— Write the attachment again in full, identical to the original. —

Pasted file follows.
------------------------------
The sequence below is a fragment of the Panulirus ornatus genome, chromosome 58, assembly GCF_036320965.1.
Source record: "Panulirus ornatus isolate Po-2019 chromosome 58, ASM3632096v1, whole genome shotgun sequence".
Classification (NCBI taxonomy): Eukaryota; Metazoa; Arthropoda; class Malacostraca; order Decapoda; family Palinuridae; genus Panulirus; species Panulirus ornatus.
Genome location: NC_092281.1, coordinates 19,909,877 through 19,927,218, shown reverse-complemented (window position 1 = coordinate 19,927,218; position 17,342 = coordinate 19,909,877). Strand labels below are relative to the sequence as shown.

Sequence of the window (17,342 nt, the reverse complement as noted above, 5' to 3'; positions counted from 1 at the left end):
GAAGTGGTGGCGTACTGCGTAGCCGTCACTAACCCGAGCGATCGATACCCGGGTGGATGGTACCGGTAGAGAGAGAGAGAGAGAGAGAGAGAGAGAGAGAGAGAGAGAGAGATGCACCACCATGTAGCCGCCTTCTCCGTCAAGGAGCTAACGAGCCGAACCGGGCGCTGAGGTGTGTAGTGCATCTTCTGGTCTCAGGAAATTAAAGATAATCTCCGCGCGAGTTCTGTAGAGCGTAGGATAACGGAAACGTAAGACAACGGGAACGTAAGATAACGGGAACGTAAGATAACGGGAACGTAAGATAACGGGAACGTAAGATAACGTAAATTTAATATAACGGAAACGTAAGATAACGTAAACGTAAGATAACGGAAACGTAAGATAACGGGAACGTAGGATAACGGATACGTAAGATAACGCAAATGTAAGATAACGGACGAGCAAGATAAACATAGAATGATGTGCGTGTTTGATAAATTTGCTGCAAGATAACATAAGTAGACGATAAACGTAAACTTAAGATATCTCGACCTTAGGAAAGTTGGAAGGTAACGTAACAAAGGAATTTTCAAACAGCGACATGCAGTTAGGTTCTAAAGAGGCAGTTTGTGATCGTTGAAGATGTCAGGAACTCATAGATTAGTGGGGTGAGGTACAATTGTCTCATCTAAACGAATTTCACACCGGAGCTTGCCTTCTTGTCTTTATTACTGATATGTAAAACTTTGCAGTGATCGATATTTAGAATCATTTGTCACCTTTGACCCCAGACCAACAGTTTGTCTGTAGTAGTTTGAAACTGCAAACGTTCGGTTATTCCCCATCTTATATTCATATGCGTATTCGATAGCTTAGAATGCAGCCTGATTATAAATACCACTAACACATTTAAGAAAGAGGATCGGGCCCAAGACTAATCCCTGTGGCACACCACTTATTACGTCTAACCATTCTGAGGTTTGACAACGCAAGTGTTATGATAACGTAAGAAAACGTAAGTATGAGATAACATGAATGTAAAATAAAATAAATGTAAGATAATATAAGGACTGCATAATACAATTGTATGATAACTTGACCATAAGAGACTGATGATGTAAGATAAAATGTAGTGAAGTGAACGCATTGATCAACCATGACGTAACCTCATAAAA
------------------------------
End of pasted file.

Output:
The sequence below is a fragment of the Panulirus ornatus genome, chromosome 58, assembly GCF_036320965.1.
Source record: "Panulirus ornatus isolate Po-2019 chromosome 58, ASM3632096v1, whole genome shotgun sequence".
Classification (NCBI taxonomy): Eukaryota; Metazoa; Arthropoda; class Malacostraca; order Decapoda; family Palinuridae; genus Panulirus; species Panulirus ornatus.
Genome location: NC_092281.1, coordinates 19,909,877 through 19,927,218, shown reverse-complemented (window position 1 = coordinate 19,927,218; position 17,342 = coordinate 19,909,877). Strand labels below are relative to the sequence as shown.

Sequence of the window (17,342 nt, the reverse complement as noted above, 5' to 3'; positions counted from 1 at the left end):
GAAGTGGTGGCGTACTGCGTAGCCGTCACTAACCCGAGCGATCGATACCCGGGTGGATGGTACCGGTAGAGAGAGAGAGAGAGAGAGAGAGAGAGAGAGAGAGAGAGAGAGATGCACCACCATGTAGCCGCCTTCTCCGTCAAGGAGCTAACGAGCCGAACCGGGCGCTGAGGTGTGTAGTGCATCTTCTGGTCTCAGGAAATTAAAGATAATCTCCGCGCGAGTTCTGTAGAGCGTAGGATAACGGAAACGTAAGACAACGGGAACGTAAGATAACGGGAACGTAAGATAACGGGAACGTAAGATAACGGGAACGTAAGATAACGTAAATTTAATATAACGGAAACGTAAGATAACGTAAACGTAAGATAACGGAAACGTAAGATAACGGGAACGTAGGATAACGGATACGTAAGATAACGCAAATGTAAGATAACGGACGAGCAAGATAAACATAGAATGATGTGCGTGTTTGATAAATTTGCTGCAAGATAACATAAGTAGACGATAAACGTAAACTTAAGATATCTCGACCTTAGGAAAGTTGGAAGGTAACGTAACAAAGGAATTTTCAAACAGCGACATGCAGTTAGGTTCTAAAGAGGCAGTTTGTGATCGTTGAAGATGTCAGGAACTCATAGATTAGTGGGGTGAGGTACAATTGTCTCATCTAAACGAATTTCACACCGGAGCTTGCCTTCTTGTCTTTATTACTGATATGTAAAACTTTGCAGTGATCGATATTTAGAATCATTTGTCACCTTTGACCCCAGACCAACAGTTTGTCTGTAGTAGTTTGAAACTGCAAACGTTCGGTTATTCCCCATCTTATATTCATATGCGTATTCGATAGCTTAGAATGCAGCCTGATTATAAATACCACTAACACATTTAAGAAAGAGGATCGGGCCCAAGACTAATCCCTGTGGCACACCACTTATTACGTCTAACCATTCTGAGGTTTGACAACGCAAGTGTTATGATAACGTAAGAAAACGTAAGTATGAGATAACATGAATGTAAAATAAAATAAATGTAAGATAATATAAGGACTGCATAATACAATTGTATGATAACTTGACCATAAGAGACTGATGATGTAAGATAAAATGTAGTGAAGTGAACGCATTGATCAACCATGACGTAACCTCATAAAA